Theft in Mt. Juliet County
In a simple sense, theft in Tennessee is when a person takes something without the consent of the owner. In 1989, the Tennessee Legislature combined embezzlement, false pretense, larceny, receiving stolen property, and other similar offenses into the single crime of theft. While there are still several different kinds of theft, punishable by a range of sentences, the generic theft statute in Tennessee is T.C.A. § 39-14-103, which gives this definition for theft of property:
“A person commits theft of property if, with intent to deprive the owner of property, the person knowingly obtains or exercises control over the property without the owner's effective consent.”
Depending on the amount of the property stolen and the persons criminal history, theft can range from a Class A misdemeanor, punishable by up to 11 months and 29 days in jail, all the way up to a Class B felony, carrying a penalty of 8 to 30 years in prison.
Theft of Services
Someone can commit theft of services in several ways, but the main idea is that a person uses deception, fraud, coercion, or another means to avoid paying for services duly rendered. An example of this would be eating at a restaurant and then leaving without paying. Theft of services is punished just like theft of property.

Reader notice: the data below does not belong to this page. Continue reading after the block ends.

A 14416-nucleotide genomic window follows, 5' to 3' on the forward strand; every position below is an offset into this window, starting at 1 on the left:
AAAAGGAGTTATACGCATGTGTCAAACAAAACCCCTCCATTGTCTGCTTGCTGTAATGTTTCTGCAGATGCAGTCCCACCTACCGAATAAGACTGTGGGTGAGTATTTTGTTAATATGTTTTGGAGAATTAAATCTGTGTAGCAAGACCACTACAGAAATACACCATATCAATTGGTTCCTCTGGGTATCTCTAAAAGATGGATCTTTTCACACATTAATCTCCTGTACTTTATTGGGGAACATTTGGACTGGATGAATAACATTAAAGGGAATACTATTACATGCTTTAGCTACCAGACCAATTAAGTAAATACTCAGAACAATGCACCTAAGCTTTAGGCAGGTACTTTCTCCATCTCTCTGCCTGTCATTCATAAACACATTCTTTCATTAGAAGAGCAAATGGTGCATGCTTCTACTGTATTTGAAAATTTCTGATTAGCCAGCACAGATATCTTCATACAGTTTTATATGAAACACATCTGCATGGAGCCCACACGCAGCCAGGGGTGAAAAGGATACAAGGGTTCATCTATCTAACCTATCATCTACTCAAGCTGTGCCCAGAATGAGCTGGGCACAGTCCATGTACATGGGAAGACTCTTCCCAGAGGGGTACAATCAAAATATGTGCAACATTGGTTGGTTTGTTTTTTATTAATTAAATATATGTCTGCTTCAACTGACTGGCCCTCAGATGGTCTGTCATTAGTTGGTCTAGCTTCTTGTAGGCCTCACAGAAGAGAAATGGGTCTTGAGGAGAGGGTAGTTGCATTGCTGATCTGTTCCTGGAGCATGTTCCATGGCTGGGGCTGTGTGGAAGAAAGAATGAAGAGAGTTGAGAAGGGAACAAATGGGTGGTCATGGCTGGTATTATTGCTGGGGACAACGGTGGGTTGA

Tennessee defines this offense as forging a writing with the intent to harm or defraud someone else. To “forge” a writing can mean making false entries in accounts or records, or even possessing such a document with the intent to use it in a way that defrauds or otherwise harms another. Forgery is punishable just like theft, but the law is clear that it will never be punished as less than a Class E felony—meaning, the minimum sentence for this offense is 1 to 6 years in prison, depending on the criminal history of the individual.
In Tennessee, Extortion is a Class D felony, punishable by 2 to 12 years imprisonment. Extortion is using coercion with the intent to obtain property, services, advantage, immunity, or to restrict another’s freedom of action unlawfully. It could also mean using coercion to obtain something of value from any entity or to impair that entity from exercising any lawful right or privilege.
Lebanon and Criminal Defense Attorney, Donnavon Vasek.